U of C also feels shock after wave of incidents

Angela Tablac and Angela Tablac

Despite Northwestern’s notoriety for incidents of bias since last Winter Quarter, it is not the only college in the Chicago area grappling with issues of intolerance.

A University of Chicago student group repeatedly has been a target of racially motivated incidents similar to those on NU’s campus, with the latest act of vandalism discovered Thursday.

Chicago Friends of Israel, a campus organization that educates students about Israel and Zionism, posted fliers Nov. 13 in the school’s Center for International Studies for an event Nov. 19 titled, “Why I am a Zionist.”

Members found fliers styled after the original posters that mocked the event with the phrase, “Why am I a Zionist?” said George Anesi, a University of Chicago sophomore and the group’s acting president.

Last week’s incident marks the third time this academic year the group’s posters have been defaced, Anesi said. A flier for another Chicago Friends of Israel event, posted Oct. 9, was found with a swastika cut into it. Anesi said a week later his group put up a poster for a Hillel event that was found ripped.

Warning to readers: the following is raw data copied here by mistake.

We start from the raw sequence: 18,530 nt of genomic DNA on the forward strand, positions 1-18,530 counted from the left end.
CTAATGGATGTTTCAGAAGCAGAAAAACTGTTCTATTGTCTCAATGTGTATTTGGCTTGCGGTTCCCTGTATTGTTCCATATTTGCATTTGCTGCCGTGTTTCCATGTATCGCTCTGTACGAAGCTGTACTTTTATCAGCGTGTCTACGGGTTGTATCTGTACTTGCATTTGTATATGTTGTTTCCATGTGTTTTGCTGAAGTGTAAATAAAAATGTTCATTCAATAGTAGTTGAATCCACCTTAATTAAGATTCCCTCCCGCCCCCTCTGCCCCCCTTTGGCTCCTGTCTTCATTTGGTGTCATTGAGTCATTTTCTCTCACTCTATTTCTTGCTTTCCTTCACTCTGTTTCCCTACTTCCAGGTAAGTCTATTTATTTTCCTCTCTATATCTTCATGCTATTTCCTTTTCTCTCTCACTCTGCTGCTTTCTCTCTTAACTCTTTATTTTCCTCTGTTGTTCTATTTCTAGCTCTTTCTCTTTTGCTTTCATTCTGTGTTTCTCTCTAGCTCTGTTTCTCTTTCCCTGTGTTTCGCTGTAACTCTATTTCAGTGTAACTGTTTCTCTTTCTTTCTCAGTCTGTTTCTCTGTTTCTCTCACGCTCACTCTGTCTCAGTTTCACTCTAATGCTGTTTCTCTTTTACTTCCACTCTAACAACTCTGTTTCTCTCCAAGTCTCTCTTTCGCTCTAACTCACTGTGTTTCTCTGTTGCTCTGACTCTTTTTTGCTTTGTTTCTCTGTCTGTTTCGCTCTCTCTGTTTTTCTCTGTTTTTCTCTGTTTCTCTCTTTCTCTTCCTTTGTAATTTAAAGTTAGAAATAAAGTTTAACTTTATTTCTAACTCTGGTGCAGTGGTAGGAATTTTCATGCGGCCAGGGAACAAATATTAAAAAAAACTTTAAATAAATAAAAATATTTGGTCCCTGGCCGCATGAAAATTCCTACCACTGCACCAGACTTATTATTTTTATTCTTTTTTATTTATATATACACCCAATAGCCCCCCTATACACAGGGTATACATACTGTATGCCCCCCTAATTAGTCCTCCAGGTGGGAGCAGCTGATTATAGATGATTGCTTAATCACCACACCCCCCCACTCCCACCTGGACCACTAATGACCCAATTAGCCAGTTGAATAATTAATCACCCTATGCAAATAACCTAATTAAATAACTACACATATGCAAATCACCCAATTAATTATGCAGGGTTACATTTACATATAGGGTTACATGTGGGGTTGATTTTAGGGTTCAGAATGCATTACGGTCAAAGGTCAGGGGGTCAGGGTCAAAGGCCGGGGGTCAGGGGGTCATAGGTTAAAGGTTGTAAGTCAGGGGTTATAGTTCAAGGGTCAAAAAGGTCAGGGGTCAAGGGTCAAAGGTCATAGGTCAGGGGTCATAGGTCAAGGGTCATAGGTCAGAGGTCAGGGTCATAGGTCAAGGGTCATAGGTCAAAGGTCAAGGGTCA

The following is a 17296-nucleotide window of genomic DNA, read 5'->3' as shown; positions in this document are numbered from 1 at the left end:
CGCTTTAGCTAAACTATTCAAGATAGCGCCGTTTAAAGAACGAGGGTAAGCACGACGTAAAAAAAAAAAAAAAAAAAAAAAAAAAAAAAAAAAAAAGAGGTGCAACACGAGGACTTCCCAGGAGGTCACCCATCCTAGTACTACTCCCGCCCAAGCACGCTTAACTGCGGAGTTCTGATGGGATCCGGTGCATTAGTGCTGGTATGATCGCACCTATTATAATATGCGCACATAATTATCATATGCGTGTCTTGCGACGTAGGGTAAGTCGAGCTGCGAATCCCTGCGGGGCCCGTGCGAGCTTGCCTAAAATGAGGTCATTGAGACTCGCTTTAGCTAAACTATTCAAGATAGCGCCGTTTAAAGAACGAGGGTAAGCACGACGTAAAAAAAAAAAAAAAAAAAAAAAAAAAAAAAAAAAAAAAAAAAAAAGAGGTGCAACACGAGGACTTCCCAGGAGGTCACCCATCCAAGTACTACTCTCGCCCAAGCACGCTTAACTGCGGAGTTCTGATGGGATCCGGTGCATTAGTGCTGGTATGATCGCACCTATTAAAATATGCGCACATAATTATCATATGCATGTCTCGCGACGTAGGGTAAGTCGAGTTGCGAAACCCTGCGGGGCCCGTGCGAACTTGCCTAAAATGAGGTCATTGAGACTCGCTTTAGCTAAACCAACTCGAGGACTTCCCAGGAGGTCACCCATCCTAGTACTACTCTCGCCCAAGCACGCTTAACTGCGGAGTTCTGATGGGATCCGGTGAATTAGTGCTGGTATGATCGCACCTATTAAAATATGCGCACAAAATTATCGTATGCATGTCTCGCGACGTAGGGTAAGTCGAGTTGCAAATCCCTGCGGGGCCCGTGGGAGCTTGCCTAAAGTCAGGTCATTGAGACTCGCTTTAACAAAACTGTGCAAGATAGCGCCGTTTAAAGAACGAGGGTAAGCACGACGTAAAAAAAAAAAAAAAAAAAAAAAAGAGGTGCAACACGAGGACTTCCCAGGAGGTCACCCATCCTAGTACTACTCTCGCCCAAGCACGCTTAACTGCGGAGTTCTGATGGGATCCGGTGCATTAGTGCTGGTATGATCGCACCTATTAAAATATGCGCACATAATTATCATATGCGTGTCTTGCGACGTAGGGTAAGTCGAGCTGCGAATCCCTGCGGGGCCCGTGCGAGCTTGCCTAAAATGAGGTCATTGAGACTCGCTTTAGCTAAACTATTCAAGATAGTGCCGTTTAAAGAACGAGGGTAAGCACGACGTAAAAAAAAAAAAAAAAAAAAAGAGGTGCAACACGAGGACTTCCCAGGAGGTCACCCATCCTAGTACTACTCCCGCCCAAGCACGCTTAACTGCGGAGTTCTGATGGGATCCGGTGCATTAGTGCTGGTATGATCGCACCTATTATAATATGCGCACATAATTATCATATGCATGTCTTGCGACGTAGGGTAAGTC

In the spring four fliers promoting an event about Israel also were damaged, Anesi said. A swastika was drawn on one poster, and three others had insults and other messages.

“Even though it may seem immature and childish or get a rise out of people,” Anesi said, “it simply can’t be tolerated.”

Susan Art, dean of students in the undergraduate college, has a file of all the defaced fliers since the spring, Anesi said. Chicago Friends of Israel will meet with the administration soon to discuss plans of action, he added.

The university’s administrators have not decided how to respond to the incidents, Art said, but they will address seriously any incident in which an individual or group feels marginalized.

Rabbi David Rosenberg, executive director for the Johanna and Herman H. Newberger Hillel Center at the University of Chicago, said he does not believe the incidents have damaged the campus community, but they have highlighted the need for tolerance.

“The individuals who defaced posters of Chicago Friends of Israel or Hillel at the U of C didn’t just show disrespect to Jewish students or students who support Israel,” Rosenberg wrote in an e-mail. “By their actions they also threatened to weaken the social fabric of the university.”